Despite being just two years old, the Irish start-up Aid:Tech is making serious headway with the UN and Red Cross to make aid entirely transparent, using blockchain technology.
Like many novel ideas, Aid:Tech came about as a potential solution to a problem that landed at someone’s feet, almost quite literally.
In 2009, CEO Joseph Thompson was attempting to raise a considerable amount of money for charity by running the gruelling Marathon des Sables in the Sahara Desert.
A significant amount of cash was raised, and Thompson’s goal of raising the money to give to children in need of reconstructive surgery appeared to be achieved.
However, as time went on, it became apparent this was not the case. In 2010, one of his biggest charitable donors asked what had happened to the money for his charitable cause.
“I went back to my charity and they said the money had been used to build a school,” he said in conversation with Siliconrepublic.com.
“I was annoyed at the fact I couldn’t trace where the money went. That was the initial birth [of Aid:Tech] which I didn’t realise at the time.”
It would take another five years before Thompson decided to chuck in his job as a consultant in a bank and use his software background to tinker around with a fledgling technology called blockchain.
Born out of frustration
In the same year that Thompson became frustrated with where his charitable earnings had gone, the first successful cryptocurrency – bitcoin – sprang up, ushering in a new decentralised economic system.
While the long-term future of bitcoin remains uncertain, the blockchain technology behind it is seen as the unexpected darling of the financial industry.
“With the advent of blockchain becoming on stream, we saw its potential in 2010 and 2011,” Thompson said. “You could have something that could intermediate in the distribution of the international aid with full traceability.”
In 2012, the UN Secretary-General Ban Ki-moon spoke about the seriously worrying levels of aid corruption globally.
Aid:Tech cites that $1.1trn of essential aid is lost through global corruption, while 30pc of the $161bn donated by OECD countries each year simply ‘disappears’.
How the technology works
What the start-up believes is that with blockchain behind these huge sums of money, total accountability and losses would be cut dramatically, if not entirely.
To implement this, Thompson and his team of three staff have developed an intelligent voucher system that is distributed to whoever is in need of aid, like someone at a refugee camp.
Each voucher would contain a unique ID for one person that can be ‘topped up’ with aid used for money, food etc and spent at a centre.
The blockchain transactions are then completed by scanning a QR code using a mobile phone and confirming it over local Wi-Fi.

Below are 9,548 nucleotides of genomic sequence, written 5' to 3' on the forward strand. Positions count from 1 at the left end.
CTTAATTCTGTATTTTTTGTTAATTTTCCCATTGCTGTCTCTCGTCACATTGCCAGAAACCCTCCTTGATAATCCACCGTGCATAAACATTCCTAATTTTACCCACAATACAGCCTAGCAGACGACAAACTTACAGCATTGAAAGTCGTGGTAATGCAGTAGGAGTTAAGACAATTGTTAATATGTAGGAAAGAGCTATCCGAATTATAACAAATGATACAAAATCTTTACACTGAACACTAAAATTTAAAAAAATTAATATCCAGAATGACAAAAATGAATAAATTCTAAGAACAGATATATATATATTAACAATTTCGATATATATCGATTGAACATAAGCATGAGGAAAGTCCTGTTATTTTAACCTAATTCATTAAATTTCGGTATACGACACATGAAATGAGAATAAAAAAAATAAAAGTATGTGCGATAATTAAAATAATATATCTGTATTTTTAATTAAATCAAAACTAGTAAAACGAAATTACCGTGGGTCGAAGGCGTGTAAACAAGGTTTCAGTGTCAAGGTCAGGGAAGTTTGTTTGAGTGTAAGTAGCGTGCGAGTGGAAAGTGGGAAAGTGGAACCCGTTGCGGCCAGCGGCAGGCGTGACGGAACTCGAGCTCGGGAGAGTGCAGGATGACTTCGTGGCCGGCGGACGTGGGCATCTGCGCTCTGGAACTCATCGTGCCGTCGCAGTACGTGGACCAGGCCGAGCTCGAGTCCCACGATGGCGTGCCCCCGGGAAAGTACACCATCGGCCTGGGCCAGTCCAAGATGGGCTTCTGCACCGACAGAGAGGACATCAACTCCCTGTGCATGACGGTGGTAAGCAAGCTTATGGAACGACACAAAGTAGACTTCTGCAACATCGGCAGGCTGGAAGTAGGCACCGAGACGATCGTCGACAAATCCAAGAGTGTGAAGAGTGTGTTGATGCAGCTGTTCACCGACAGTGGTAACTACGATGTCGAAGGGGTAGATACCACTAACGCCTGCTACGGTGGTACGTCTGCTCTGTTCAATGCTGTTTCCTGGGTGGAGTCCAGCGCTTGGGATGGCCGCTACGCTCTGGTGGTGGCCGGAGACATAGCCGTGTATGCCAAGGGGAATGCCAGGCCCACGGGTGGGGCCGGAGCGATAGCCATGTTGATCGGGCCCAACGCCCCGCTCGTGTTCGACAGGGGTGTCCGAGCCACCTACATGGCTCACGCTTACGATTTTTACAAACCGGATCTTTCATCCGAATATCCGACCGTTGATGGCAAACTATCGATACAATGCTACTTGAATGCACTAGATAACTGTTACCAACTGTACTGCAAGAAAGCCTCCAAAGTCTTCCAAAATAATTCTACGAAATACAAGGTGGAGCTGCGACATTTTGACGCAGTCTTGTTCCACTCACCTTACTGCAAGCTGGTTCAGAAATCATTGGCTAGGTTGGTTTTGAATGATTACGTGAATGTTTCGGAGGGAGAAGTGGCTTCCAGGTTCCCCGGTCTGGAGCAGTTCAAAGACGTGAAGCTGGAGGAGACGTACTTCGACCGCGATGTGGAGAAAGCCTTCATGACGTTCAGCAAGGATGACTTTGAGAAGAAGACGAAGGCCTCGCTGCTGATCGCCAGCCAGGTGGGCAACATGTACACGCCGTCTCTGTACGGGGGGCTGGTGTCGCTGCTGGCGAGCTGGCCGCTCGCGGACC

But despite gallant efforts to bring internet and Wi-Fi access to refugee camps, many are still without regular access to it, so what about them?
Thompson said that in this instance, their app that scans the vouchers can connect the two via Bluetooth, and by issuing out Raspberry Pi computers to store owners or aid workers, they can be collected at the end of the day and uploaded online later on.
The Aid:Tech platform in action in Lebanon.
Results from field testing
It is not a foolproof plan however, as transient refugees fleeing from a warzone might not be in the right position – or frame of mind – to get assigned a digital ID.
“In an example like Syria,” Thompson said, “it is extremely, extremely difficult to work [there]”, but despite this, Aid:Tech has already rolled out a trial project in Lebanon to help Syrian refugees with the Irish Red Cross.
Of the 500 vouchers issued to refugees, Aid:Tech’s systems were able to find that 20 fraudulent vouchers were created to fool the system, but all failed to get access to aid.
Having been spent close to three months in London as part of the Techstars accelerator, Aid:Tech has been busy securing deals with some aid organisations you might have heard of, such as the UN and the International Federation of the Red Cross, and Concern in Ireland.
Its deal with the UN is of particular interest to the start-up as it gives it an insight to where it wants to take the company next: social welfare payments in the form of remittance.
Beyond aid distribution
By using the same smart voucher technology, a small trial in Serbia is beginning to issue social welfare payments that can be tracked with the intention of not only making it a cheaper system to run, but cutting out intermediaries like Western Union.
Over the course of 2016 and 2017, Aid:Tech also has plans to roll out projects in Haiti, France, Malawi and Pakistan. It has revealed it is in discussions with Concern to adapt the start-up’s technology for aid distribution.
On 27 October, the start-up will battle it out with nine other finalists to be chosen as one of three winners of the EU’s Integrated Futures competition, designed to encourage European groups to come up with solutions to the problems affecting our society.
In five years’ time?
As the only remaining Irish entry to the competition, it could receive €50,000 if chosen among the final three. This would aid its bid to expand its staff numbers, which Thompson has said is already among its short-term goals.
“What we would love to be in five years’ time is the transparency engine for aid and social welfare,” he said.
“We also want to go into different markets like the development economy – including areas like micro insurance and micro pensions – and we’re developing that already to work with our clients.”
With recent news of the imminent destruction of the refugee camps at Calais in France, such technology might not come soon enough.
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